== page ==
Wednesday, August 17, 2005

Waving the double standards

I'm female. Well, that's what my mum told me anyway, and all the bits seem to be in the right place. I'm telling you, cos there may be a few things I say that will upset many who read this and think I'm a man in a dress.

I was brought up in a fairly chauvinistic household - not the primitive version that we all seem to think of - woman doing all the work and man sitting on his bum on the sofa watching TV and drinking beer - but the old fashioned version - woman is duitiful, pretty, able and willing and the man goes out hunting for food and beats chest in frenzied excitement when he comes home with the booty.

Those days are gone. Thank God, says New Woman. We're heading for two thirds divorce rate says me.

There were three things I heard last night that proves 'Girl Power' is just out of control.

1. Comedy skit on radio. Man is devastated that woman is bound to leave her because she has bought an all-in-1 remote control and so therefore can operate all the electrical equipment at once, leaving man as a useless appendage in the relationship, his previous job being working the video recorder, DVD and Hi-Fi

2. Advertisment on TV. Woman does all the decorating prep in 30 seconds flat (seems like) and smugly sits next to man on sofa who has just sat down with a cup of tea waiting for woman to finish prep.

3. TV House hunting programme. Woman berates man for telling the cameras that she burst into tears because she was so happy that she got the house of her dreams.

OK, these are perhaps weak examples, but the fact that they were all heard in one evening just epitomises the state of the sexes. The trouble with relationships nowadays is that *both* sexes want to wear the trousers and refuse to allow a 'leader' in the relationship. Well, they will, but providing that New woman leads the relationship, because New Man doesn't have a clue.

New Woman refuses to believe the above, but New Woman has been divorced 4 times, what does she know? I have been extremely happily married for 15 years. We guide and help each other - but guess what? - my husband has the last word on major decisions. I tell you what, it leads to a stress-free relationship for me, cos he can do the main worrying about the decsion.

There's a running joke in our relationship. Take a jar which I'm struggling to open whilst cooking dinner. New Woman would try anything - such as the old blade handle round the top trick to release the seal, running under hot water, elastic band round the lid or even the desperate 'taking a sharp implement and giving it the psycho' treatment. Mind you, New Woman rarely cooks does she, or perhaps she may microwave. Me? I walk into the living room, hold out the offending jar to my SOH and say "Bloke.". "Bloke" then opens jar with ease and hands it back with a smug look on his face. I tell you what, it saves so much sweat, nails and aggravation I recommend it to anyone, because:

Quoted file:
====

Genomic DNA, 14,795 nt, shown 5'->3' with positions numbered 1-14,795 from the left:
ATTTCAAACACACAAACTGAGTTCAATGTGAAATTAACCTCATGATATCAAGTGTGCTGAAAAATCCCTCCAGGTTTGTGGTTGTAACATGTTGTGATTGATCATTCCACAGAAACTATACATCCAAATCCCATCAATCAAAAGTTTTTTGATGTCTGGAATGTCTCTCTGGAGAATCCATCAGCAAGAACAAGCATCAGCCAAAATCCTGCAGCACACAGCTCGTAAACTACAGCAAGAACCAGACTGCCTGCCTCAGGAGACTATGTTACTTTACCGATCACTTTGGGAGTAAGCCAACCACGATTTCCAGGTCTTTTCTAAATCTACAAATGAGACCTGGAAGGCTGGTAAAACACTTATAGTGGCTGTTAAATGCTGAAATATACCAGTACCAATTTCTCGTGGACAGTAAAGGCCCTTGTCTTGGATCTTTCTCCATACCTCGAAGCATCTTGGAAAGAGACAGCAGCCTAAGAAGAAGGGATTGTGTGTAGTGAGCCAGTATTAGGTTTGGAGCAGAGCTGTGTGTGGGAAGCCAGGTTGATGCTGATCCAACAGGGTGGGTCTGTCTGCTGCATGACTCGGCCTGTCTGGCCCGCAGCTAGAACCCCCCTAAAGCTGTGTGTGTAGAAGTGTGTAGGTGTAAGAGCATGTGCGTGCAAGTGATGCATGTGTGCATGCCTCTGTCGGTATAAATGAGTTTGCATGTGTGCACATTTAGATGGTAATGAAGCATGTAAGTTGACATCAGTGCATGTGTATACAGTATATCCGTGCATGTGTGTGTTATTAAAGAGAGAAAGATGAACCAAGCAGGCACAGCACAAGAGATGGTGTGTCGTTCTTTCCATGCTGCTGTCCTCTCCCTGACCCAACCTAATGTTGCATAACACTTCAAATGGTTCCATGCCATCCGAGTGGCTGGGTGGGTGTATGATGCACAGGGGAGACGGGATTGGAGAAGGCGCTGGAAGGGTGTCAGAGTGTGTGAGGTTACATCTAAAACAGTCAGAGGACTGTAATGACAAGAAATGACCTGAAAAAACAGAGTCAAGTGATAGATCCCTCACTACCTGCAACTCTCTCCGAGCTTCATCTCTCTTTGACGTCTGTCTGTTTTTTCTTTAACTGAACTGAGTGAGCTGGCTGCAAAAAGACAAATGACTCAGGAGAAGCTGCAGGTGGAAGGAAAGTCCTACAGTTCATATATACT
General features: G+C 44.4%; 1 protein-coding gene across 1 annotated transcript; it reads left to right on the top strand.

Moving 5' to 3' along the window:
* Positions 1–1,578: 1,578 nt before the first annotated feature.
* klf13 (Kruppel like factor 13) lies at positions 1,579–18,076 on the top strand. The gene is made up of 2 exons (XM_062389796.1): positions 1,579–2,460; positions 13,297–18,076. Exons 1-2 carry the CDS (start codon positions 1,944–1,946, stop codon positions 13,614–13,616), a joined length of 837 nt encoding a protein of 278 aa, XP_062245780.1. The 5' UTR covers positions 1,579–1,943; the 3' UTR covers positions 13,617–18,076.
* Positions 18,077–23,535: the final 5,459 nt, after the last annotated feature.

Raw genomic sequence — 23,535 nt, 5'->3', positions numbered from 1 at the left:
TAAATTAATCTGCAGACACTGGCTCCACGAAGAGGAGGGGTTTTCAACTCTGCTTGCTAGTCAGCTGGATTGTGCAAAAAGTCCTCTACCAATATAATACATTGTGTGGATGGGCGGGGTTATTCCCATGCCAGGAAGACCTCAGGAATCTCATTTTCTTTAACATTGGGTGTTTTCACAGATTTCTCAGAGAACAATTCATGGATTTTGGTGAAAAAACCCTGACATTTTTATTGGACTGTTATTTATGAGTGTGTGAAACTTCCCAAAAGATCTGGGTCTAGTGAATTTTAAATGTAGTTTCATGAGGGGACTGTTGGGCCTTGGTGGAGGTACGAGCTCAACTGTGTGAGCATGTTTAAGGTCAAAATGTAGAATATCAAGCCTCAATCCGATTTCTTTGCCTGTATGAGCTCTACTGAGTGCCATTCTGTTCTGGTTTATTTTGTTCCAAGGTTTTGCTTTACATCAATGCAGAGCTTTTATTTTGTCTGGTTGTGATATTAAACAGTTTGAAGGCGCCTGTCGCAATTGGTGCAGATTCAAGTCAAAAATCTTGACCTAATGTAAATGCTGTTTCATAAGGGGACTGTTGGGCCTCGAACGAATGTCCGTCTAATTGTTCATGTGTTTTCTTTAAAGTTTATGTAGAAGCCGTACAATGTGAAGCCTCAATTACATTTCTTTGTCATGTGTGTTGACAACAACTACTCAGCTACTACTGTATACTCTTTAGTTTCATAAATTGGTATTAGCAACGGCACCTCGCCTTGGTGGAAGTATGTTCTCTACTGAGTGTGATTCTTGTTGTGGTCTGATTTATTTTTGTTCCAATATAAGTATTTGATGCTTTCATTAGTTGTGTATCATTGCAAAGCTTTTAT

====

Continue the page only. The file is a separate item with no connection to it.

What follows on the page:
1. It makes the SOH feel loved and wanted and this type of thing re-awakes the Tarzan attitude in all of them and
2. It gets my ruddy jar open and I can get on with my life

Both in the relationship are happy. You can apply the "Bloke" principle in many areas of married life, and I wonder why my marriage has lasted longer than New Woman's?

Down with Girl Power. Lets get with love and respect.

Monday, August 08, 2005


I've suffered all sorts of pain in my life. I have not, as yet, experienced a broken bone but I have twisted both of my ankles, suffered from a trapped nerve in the base of my spine, had chest pain, earaches, migraines even gone through the horrible trauma of gallstones moving in the bile duct and the pain that creates is indescribable.

However, they all pale into insignificance when compared with toothache.

I haven't been the best at looking after my teeth, but so a dentist once told me, once a tooth is filled - that's *it* - you will forever be getting toothache with that one tooth alone, once every 5-10 years or so, as the tooth decays around the filling leaving you in danger of an infection in the hole it makes. Yuk.

I get toothache every couple of years. The latest is a humdinger comparable to the pain you get when you have an infection in the gum (yep, had that too). The dentist dug out the filling of the offending tooth, filled it in again (and topped it with white stuff which I've never had done before) and informed me that the tooth was approaching the point where it could be repaired no more. Apparently, the tooth had collapsed and the gum had started to grow in and around it, hence the pain.

And because of the vibration and teeth grinding at night, I have suffered pain of epic proportions for the last 6 days. I should go back to the dentist, but I have this other problem - a tooth that should be crowned but I can't make up my mind.

I am not scared of dentists - I have been in and out of dentists since I was around 9 years old, when I had 28 adult teeth and my wisdom teeth were starting to come through. The overcrowding in my jaw meant that 4 teeth had to be removed and braces put in my teeth (the ones that you can remove, not the horrible welded in ones which make you look like Jaws from James Bond). No, perhaps the most painful part is paying the bill, which, although I can claim back 75% from my insurance still makes me gulp like reacting to the taste clove oil which has accidentally slipped down the gullet.

Still - that's why we're driving around a Citroen BX and he drives a Mazda soft top.